Jim Comstock impossible to forget
CHARLESTON, W.Va. - If Jim Comstock were alive today, he would no doubt write about state Attorney General Patrick Morrisey's campaign against trinkets and MTV's "Buckwild."
From 1957 to 1992, the editor of The West Virginia Hillbilly commented weekly on state affairs. He often made the news himself, like the time he promoted Richwood's ramp feast by adding the juice of the stinky plant to the ink used to print the Richwood News Leader, which he published with sidekick Bronson McClung. (The postmaster general was not amused).
After graduating from West Virginia University in 1970, I spent a golden summer working for Comstock.
Comstock and McClung always had something going on - a ramp feed, the Cherry River Navy Parade, a School of Hard Knocks event, reports of a mountain lion sighting. There was even a solar eclipse.
Two memories of that summer stand out. One occurred after Comstock talked the school board into renting a vacant school to him for $1 a year. He wanted to turn it into a museum with a gift shop. The museum would enhance Richwood's cultural scene, and the shop would get the West Virginia books he had for sale out of his cluttered office.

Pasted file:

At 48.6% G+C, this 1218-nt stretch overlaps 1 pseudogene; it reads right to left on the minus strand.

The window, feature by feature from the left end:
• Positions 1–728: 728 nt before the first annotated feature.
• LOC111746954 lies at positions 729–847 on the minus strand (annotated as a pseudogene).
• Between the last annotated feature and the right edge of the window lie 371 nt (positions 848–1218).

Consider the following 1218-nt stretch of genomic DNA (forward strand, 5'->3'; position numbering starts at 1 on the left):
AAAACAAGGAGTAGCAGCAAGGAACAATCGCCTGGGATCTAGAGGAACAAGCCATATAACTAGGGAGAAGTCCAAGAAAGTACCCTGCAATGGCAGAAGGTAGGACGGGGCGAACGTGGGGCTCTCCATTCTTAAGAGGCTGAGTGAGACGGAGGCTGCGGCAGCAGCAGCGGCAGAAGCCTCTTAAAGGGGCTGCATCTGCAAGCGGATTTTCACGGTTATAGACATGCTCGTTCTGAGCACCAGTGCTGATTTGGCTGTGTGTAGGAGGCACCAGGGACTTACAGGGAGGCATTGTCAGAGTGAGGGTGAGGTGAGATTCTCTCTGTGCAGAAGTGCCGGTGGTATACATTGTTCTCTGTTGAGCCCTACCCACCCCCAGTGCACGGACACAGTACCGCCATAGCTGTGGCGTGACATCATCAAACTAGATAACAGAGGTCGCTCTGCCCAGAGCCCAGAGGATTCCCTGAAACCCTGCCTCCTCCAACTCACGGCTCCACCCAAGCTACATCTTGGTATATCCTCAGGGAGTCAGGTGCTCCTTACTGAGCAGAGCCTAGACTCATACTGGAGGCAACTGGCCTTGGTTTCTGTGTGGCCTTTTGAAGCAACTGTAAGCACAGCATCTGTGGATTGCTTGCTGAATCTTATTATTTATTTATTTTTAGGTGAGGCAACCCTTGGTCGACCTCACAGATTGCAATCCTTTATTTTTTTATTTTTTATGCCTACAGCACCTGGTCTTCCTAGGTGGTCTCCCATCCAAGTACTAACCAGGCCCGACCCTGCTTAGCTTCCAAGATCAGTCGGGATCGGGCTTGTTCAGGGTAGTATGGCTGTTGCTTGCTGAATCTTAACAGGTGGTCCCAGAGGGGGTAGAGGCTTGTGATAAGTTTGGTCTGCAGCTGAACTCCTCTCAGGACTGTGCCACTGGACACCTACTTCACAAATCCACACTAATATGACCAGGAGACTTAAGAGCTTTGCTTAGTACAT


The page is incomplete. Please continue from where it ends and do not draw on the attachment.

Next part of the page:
As a Cherry River Navy weekend celebration approached, it became clear that Comstock was going to solicit many of the out-of-town guests for donations to fund the schoolhouse restoration. A few of us conspired to spend evenings and weekends secretly fixing up one classroom to surprise him. Our idea: Guests would see the lack of maintenance as they entered the school and then behold the beauty made possible with elbow grease and money.
As the big weekend approached, we talked Comstock into visiting the school. He wandered in, eventually stumbled into the refurbished classroom, and was distraught. He said, "If they think we have so much money we can already do this, they won't give a dime."
We learned never to assume what someone - particularly Comstock - might think.
The other memory is Comstock's campaign to preserve Pearl Buck's birthplace in Hillsboro. He convinced the Nobel Prize-winning author to spend almost a week touring the state to raise money to restore the home. As Comstock's lowliest employee, I was assigned to be her chauffer.
During an appearance at Hillsboro, Buck read excerpts from "My Mother's House," a slim book she wrote to raise funds for the Birthplace Museum.
Every time there was a pause in the tour, Buck sat motionless so sculptor Sterling Spencer could use his talented hands to mold clay into a likeness of her face.
One soft, moonlit evening, she spoke to children outside a Marlinton schoolhouse about her West Virginia roots. When she finished, she and the children sang "The West Virginia Hills."
Traveling from one event to another, Buck always sat in the back seat, on the passenger's side. She seldom spoke. When she did, it was in perfect, polished sentences. It was as though she were reading from "The Good Earth."
The West Virginia Humanities Council notes that Comstock was born on this day in 1911. He died in 1996. His writings and efforts to improve West Virginia live on.
Buck's birthplace was listed on the National Register of Historic places in 1970. It is open from 10 a.m. to 4 p.m. Mondays, Thursday through Saturday from May 1 through Nov. 1, and from noon to 4 p.m. on Sundays in June.